Fifa disagreed with Justice Gobin’s interpretation.

“[…] The learned judge erred in law by failing to interpret Article 67 of the [TTFA’s] constitution as precluding [the TTFA officials] from commencing these proceedings before the ordinary courts of Trinidad and Tobago.

“The learned judge erred in law by concluding that it was outwith the jurisdiction of the [officials] to agree to submit to foreign law…”

Is CAS the correct forum for this disagreement?

Fifa noted that its statutes as well as the TTFA Constitution stipulate that CAS is the only available forum for legal resource. Hamel-Smith suggested that Wallace’s claim of ‘institutional bias’ was ‘flimsy’ and should be dismissed.

“[…] Given the varying legal systems in which Fifa members are based, it is more appropriate that issues that arise between Fifa and its members are determined by a singular body so as to ensure that all such issues are determined using the same, consistent legal bases and principles.

“To do otherwise would present a serious risk of inconsistent decisions and result in a lack of certainty, clarity and equality as between members…”

Justice Gobin noted that Fifa claimed that Wallace had no authority to challenge the global body before the court. If so, why was Fifa anxious to face the local officials at CAS?

“[…] The arbitration process cannot be triggered if there is a dispute as to the capacity of one of the parties to invoke the process and to bind TTFA to any outcome…”

Regardless, she disagreed that CAS was the best venue for the dispute.

“[…] This case goes well beyond TTFA’s alleged governance issues and the justifiability of Fifa’s purported action in appointing the Normalisation Committee. This is about the legitimacy of powers exercised under Article 8(2) of the Fifa Statutes and its consistency with a law passed by legislators in this country.

“This is a matter which falls squarely within the jurisdiction of the High Court of this country. This is not a matter for the Court of Arbitration for Sports…”

Fifa does not accept her conclusion.

“The learned judge erred in law by failing to have any or any sufficient regard to: the provisions of the [TTFA’s] own constitution; the provisions of the Fifa Statutes; the advantages of having issues between Fifa and its various member associations determined by a single entity such as the CAS, including the avoidance or minimisation of inconsistency and inequality of treatment…”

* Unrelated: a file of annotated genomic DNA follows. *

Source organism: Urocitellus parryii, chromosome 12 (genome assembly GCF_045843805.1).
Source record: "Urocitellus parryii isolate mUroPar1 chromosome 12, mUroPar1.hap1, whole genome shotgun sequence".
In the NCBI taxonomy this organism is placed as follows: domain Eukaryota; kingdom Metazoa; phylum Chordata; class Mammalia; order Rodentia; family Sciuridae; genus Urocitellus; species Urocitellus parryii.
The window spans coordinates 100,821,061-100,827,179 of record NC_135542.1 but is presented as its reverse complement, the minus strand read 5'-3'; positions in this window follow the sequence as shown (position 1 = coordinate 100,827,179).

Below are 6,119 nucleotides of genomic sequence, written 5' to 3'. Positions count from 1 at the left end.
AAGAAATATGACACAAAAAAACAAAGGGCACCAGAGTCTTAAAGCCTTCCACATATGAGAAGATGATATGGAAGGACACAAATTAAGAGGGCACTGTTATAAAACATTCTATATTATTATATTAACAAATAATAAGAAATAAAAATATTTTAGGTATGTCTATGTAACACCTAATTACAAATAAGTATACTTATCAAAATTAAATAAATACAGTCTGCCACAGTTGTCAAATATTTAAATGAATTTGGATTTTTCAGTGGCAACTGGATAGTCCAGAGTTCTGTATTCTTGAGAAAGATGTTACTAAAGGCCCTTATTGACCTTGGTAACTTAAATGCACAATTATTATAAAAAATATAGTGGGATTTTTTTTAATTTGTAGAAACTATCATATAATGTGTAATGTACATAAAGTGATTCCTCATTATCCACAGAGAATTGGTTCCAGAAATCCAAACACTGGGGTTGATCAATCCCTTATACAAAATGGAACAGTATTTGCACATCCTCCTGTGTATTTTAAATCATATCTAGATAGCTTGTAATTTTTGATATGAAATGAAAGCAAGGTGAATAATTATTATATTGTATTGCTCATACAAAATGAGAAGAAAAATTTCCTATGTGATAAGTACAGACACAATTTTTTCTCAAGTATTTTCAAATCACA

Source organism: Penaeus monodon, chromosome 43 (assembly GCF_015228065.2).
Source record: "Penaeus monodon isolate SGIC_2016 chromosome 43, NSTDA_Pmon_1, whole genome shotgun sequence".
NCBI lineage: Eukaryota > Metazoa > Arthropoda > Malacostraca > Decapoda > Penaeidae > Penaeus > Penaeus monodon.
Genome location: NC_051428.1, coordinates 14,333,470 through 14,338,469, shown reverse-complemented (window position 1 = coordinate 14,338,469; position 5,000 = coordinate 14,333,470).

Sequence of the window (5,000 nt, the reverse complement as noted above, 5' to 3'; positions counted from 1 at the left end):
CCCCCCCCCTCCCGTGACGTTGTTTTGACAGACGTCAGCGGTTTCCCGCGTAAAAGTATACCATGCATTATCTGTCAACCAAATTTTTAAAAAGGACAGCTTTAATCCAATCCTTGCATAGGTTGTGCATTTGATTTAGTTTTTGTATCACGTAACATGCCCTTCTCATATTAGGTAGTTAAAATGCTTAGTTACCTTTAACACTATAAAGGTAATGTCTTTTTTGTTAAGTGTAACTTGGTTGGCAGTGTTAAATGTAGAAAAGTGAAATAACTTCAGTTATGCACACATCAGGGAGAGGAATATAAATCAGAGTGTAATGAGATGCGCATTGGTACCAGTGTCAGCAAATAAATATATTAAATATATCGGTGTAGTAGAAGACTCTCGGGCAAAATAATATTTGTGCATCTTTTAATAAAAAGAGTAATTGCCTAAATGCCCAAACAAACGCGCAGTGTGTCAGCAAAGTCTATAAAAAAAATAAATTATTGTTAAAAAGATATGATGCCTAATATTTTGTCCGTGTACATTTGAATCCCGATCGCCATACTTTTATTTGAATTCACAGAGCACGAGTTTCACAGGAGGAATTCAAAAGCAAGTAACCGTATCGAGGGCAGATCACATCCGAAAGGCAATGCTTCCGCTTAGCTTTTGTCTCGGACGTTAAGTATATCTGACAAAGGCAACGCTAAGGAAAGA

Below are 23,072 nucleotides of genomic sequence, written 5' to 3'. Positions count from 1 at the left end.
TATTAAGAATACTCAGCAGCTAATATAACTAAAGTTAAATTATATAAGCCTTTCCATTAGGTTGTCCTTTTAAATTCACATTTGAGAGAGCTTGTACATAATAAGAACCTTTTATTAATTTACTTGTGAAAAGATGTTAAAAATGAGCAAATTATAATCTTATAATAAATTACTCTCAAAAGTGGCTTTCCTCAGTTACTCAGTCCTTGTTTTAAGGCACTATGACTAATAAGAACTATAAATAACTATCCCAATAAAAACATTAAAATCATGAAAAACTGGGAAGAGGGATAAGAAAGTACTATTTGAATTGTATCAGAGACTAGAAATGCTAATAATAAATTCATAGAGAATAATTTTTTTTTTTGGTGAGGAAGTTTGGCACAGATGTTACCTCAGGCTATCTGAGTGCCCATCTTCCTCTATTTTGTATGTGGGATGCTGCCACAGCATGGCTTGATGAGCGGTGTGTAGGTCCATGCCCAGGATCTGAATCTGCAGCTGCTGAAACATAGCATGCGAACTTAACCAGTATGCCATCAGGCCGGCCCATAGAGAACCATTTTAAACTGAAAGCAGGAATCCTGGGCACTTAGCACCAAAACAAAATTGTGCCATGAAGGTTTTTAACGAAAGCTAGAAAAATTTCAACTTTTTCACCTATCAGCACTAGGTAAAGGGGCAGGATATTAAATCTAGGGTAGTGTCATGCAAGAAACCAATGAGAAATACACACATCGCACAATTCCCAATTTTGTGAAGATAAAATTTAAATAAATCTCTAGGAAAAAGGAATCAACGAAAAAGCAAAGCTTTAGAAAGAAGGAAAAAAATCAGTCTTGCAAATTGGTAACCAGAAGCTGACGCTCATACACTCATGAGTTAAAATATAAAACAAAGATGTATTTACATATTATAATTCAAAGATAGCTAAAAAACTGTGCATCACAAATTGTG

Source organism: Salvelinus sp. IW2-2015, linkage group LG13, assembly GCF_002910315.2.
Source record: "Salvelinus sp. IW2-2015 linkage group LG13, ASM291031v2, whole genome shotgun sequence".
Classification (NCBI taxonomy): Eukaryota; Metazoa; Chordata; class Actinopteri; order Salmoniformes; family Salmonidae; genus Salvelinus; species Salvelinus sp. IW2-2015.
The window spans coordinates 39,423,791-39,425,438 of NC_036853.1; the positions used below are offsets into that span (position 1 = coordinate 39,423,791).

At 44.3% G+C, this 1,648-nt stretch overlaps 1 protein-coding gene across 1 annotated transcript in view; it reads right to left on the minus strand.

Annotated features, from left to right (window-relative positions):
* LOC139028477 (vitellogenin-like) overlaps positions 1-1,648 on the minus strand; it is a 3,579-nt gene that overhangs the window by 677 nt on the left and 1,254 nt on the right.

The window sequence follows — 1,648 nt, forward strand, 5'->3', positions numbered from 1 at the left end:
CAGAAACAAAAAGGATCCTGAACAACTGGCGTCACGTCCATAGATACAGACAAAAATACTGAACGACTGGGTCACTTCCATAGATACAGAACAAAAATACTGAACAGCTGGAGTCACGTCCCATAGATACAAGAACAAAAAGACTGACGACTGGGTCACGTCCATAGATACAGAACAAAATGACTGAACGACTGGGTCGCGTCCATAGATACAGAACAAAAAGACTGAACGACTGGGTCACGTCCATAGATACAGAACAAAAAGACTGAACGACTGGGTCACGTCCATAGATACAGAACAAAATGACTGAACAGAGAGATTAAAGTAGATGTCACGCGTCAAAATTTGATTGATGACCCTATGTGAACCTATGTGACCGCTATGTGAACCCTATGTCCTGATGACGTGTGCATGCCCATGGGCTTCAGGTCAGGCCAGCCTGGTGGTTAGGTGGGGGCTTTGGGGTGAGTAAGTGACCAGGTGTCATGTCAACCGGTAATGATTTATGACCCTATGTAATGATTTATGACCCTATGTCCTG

It is now the turn of the Court of Appeal to have its say.


Wallace: Fifa is demonstrating ‘contempt’ for our courts, our people and our nation.

“Fifa has refused to engage in any discussions, forcing the TTFA as a last resort to turn to the courts. Not since 1962 have the people of Trinidad and Tobago allowed themselves to be forcibly subjugated in the manner that Fifa now seeks to do…”

The following is a press statement by Trinidad and Tobago Football Association (TTFA) president William Wallace on the conduct of governing football body, Fifa, during the legal tussle between the two parties:

The TTFA notes that Fifa has appealed the ruling of the Honourable Madame Justice Gobin, but notes with some concern that Fifa has described this appeal as a mere ‘formal step’ and that FIFA has again threatened ‘potential further action’ against the TTFA.

This comes on the heels of their previous statement that: ‘Fifa does not, and will never, accept the jurisdiction of a local court in Trinidad and Tobago…’.

These statements suggest the contempt with which Fifa holds our courts, our people and our nation.

Fifa has wrongly sought to imply that the TTFA leadership have insisted in bringing the claim to the Trinidad and Tobago courts, when it was Fifa who refused to do all that was necessary to facilitate the CAS process, as the Honourable Madame Justice Gobin observed in her ruling:

‘In this case, not only has FIFA unequivocally refused to comply with the CAS 64(2) rule, thumbing its nose at its obligations to pay under the agreement, it further paralysed the arbitral process by obtaining an extension of time to answer the case until after TTFA paid its (Fifa’s) costs… [Fifa] rendered the arbitration inoperable.’

Contrary to Fifa’s statements, the TTFA has also tried not less than six times to formally engage FIFA in talks formal and/or informal, for the two parties to come together to resolve the issues in the interest of football in Trinidad and Tobago.

The latest effort came immediately after The Honourable Madame Justice Gobin’s ruling. Fifa has refused to engage in any discussions, forcing the TTFA as a last resort to turn to the courts.

Not since 1962 have the people of Trinidad and Tobago allowed themselves to be forcibly subjugated in the manner that Fifa now seeks to do. In the words of Justice Gobin, Fifa now threatens to ‘take its ball and go home’.

But by doing so however, Fifa would be accepting and confirming that the normalisation committee it claims to have appointed lacks not only moral legitimacy, but legal legitimacy too.

TTFA now looks to the hearing of the matter in the local Court of Appeal.